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A Sense of Place

The renowned landscape architecture firm of Oehme, van Sweden & Associates has long advocated the concept of The New American Garden, an approach based on respect for native plants, local materials and a project’s particular context.  Water is frequently a key feature in these spaces, explains Eric D. Groft, not only for its aesthetic potential but also because it puts the people who enter these spaces in desirable frames of mind.
The renowned landscape architecture firm of Oehme, van Sweden & Associates has long advocated the concept of The New American Garden, an approach based on respect for native plants, local materials and a project’s particular context. Water is frequently a key feature in these spaces, explains Eric D. Groft, not only for its aesthetic potential but also because it puts the people who enter these spaces in desirable frames of mind.
By Eric D. Groft

In his book Gardening with Water, James van Sweden called water “the heart of the garden.”

I’ve had the privilege of working with him and his partner, Wolfgang Oehme, since 1986, and all of us at Oehme, van Sweden & Associates (Washington, D.C.) share an appreciation for the simple profundity of our founding partner’s words that is clearly reflected in the way we use water.

To be sure, we occasionally design gardens without water, but more often it’s a key part of what we do and serves as a powerful foil to plants, hardscape, art and architecture.  We enthusiastically take advantage of the way it brings contrasts, reflections and sounds to spaces and exploit its ability to define destinations, invite recreation or provide gathering spaces.  We also work closely with all of the psychological associations it conjures within human beings – feelings of tranquility or excitement as well as sensations of the raw, regenerative power of nature.

In our work, which spans the full spectrum of residential, commercial, public and institutional settings, fully 80 percent include watershapes in some form, from lily ponds, rills or cascades to formal fountains or swimming pools.  Occasionally these are stand-alone features, but when the situation permits, we’ll use them in juxtaposition to natural rivers, lakes or oceans.  

 

Almost always, in other words, we seek out ways to incorporate water into our designs.  And when we do include it, we treat it as a tremendous aesthetic opportunity as well as an important responsibility.  

IN CONTEXT

All of this is by way of explaining why we value our relationships with watershapers and have sought ways to develop effective ties to the profession.  As you know (and as we have learned as landscape architects), water is a challenging material that needs to be contained, controlled, treated and managed in environmentally sensitivity, responsible ways.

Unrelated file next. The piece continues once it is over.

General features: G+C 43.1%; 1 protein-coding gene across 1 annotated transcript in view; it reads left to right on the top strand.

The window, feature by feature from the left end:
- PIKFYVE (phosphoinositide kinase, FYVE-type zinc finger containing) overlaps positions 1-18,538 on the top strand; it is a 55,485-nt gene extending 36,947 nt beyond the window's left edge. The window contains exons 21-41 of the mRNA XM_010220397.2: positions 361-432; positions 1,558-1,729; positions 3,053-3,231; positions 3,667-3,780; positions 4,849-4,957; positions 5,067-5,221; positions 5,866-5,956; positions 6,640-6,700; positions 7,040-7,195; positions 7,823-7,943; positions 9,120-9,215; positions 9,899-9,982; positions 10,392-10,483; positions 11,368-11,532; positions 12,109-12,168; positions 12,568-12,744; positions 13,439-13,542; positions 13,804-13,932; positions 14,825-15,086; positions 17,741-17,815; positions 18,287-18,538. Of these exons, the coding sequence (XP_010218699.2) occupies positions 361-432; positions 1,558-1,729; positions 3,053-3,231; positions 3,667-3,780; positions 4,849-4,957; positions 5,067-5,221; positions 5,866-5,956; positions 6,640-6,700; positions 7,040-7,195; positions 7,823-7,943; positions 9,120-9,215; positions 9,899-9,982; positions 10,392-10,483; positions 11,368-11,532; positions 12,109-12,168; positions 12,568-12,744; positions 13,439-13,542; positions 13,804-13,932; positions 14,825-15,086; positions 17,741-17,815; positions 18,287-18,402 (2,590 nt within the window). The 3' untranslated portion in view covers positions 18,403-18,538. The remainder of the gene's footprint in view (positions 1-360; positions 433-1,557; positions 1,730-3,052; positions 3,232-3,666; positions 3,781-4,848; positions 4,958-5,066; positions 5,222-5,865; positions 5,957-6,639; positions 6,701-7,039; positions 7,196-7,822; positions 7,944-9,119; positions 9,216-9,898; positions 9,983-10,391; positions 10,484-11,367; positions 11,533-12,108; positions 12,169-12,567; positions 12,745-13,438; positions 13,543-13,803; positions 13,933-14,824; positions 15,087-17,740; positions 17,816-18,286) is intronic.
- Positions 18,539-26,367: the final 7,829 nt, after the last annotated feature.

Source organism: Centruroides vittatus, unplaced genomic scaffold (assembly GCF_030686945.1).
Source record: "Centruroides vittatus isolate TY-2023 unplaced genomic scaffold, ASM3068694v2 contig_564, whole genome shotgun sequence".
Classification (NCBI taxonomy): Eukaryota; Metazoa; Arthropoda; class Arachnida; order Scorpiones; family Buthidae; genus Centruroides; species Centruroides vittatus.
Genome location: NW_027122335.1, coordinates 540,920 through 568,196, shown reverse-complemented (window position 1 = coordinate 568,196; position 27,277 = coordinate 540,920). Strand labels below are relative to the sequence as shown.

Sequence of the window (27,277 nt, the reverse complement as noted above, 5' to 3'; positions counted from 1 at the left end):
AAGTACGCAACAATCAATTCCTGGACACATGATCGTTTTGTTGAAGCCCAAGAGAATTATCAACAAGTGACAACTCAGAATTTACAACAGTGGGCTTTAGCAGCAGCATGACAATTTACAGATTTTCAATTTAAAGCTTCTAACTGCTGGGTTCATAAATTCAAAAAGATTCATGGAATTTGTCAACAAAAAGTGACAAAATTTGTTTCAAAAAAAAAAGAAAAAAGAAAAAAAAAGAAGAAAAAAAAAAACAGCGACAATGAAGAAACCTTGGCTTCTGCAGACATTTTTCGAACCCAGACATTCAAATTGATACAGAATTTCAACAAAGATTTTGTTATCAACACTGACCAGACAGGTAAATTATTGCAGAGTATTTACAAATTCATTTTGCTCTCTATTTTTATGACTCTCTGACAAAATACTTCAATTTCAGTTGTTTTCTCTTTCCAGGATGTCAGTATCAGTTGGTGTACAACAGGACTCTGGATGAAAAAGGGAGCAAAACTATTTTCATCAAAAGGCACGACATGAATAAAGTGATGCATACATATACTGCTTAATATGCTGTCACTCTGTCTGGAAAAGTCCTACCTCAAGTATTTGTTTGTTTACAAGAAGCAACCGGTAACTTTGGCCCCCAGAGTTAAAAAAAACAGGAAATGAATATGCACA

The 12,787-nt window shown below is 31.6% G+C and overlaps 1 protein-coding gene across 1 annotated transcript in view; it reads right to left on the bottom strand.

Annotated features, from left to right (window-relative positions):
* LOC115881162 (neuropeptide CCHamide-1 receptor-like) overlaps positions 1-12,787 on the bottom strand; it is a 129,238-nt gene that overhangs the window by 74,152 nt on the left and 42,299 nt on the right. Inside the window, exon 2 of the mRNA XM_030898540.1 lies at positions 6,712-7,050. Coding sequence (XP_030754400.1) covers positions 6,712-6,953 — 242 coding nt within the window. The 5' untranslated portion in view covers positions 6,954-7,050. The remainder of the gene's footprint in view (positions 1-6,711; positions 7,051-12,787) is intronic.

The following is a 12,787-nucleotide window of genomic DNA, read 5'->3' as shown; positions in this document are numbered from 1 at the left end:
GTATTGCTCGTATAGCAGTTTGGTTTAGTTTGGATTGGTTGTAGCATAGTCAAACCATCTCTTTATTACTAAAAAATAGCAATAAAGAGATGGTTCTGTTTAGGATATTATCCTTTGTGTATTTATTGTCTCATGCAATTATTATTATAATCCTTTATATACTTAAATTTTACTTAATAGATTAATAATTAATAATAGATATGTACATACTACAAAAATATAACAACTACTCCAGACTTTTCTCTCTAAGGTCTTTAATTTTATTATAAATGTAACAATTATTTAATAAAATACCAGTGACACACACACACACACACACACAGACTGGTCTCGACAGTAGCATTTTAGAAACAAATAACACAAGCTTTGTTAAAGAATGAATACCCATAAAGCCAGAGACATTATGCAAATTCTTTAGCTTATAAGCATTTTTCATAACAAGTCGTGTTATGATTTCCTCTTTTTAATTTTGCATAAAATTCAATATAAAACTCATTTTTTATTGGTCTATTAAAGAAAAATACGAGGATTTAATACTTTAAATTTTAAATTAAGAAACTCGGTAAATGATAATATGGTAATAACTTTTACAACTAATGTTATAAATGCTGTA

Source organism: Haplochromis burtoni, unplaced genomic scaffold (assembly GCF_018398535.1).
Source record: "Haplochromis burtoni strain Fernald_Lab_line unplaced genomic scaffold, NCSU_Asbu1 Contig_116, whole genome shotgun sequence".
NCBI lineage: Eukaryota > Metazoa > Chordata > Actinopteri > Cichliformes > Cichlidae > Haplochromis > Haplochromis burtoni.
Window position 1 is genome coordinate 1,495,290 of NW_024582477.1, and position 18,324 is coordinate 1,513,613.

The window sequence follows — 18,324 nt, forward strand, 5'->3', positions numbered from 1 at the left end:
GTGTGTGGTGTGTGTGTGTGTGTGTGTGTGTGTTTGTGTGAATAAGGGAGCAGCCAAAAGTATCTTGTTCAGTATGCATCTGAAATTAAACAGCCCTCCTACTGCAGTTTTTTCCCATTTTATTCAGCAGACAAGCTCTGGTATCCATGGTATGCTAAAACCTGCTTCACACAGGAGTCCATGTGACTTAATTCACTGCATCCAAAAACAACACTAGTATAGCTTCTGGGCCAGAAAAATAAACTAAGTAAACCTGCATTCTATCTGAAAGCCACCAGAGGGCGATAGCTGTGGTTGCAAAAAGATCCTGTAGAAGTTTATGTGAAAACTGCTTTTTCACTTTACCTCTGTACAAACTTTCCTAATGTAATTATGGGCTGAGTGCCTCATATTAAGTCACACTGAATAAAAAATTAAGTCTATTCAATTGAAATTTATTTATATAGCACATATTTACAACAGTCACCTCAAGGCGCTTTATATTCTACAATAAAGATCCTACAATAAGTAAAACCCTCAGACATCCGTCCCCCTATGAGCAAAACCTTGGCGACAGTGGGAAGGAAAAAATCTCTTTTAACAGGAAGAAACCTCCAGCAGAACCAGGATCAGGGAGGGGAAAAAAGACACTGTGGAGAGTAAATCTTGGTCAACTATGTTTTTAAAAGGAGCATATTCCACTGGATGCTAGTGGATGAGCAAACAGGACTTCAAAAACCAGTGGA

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'Water serves as a powerful foil to plants, hardscape, art and architecture.  We enthusiastically take advantage of the way it brings contrasts, reflections and sounds to spaces and exploit its ability to define destinations, invite recreation or provide gathering spaces.'

From our perspective as a landscape architecture firm, we also look at water in the context of “The New American Garden,” the design concept and philosophy developed by Oehme and van Sweden that stands at the core of our approach to exterior spaces.

This approach is based largely on respect for native plants and materials and for the appropriate use of water within given settings.  In that context, sense of place is as important as any other feature of the design:  Where some swimming pools are so divorced from their settings that they might just as soon be located near Lake Tahoe or at San Tropez, we focus on unique design solutions that tie our work intimately to the qualities of the space at hand.

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'Sense of place is as important as any other feature of our designs:  Where some swimming pools are so divorced from their settings that they might just as soon be located near Lake Tahoe or at San Tropez, we focus on unique design solutions that tie our work intimately to the qualities of the space at hand.'  (Photo by Richard Felber, New York)

Indeed, we’re always trying to extract (or even abstract) the native elements of a given region and base our designs accordingly.  What this means is that if we’re working in the Great Plains, we’re going to develop something completely different from what we’d place on top of a cliff in Maine.  In doing so, we use nature as our guide – not only in plant selections, but also in terms of whether or not we’re exaggerating the horizontal or vertical nature of the topography.

Another basic concept of this design approach has to do with the ways we combine plants and hardscape.  When people walk into our gardens, we want them to be blown away by the lushness and sweeping views and amazed by the movement of plants in the wind, the use of color, the abundance of textures and all of the fragrances with which we beguile them.

The Garden’s Roots

Just as American culture is an amalgamation of cultural influences and historical traditions, so, too, is the design philosophy described in the accompanying text.  Indeed, The New American Garden has been influenced by a wide range of designers and design traditions.

These start with individuals including the great Brazilian artist Roberto Burle Marx, the British watergardener Lancelot “Capability” Brown and the legendary American masters Frederick Law Olmstead, Frank Lloyd Wright and Thomas Church – all of whom advocated dynamic usage of water with architecture and in landscapes.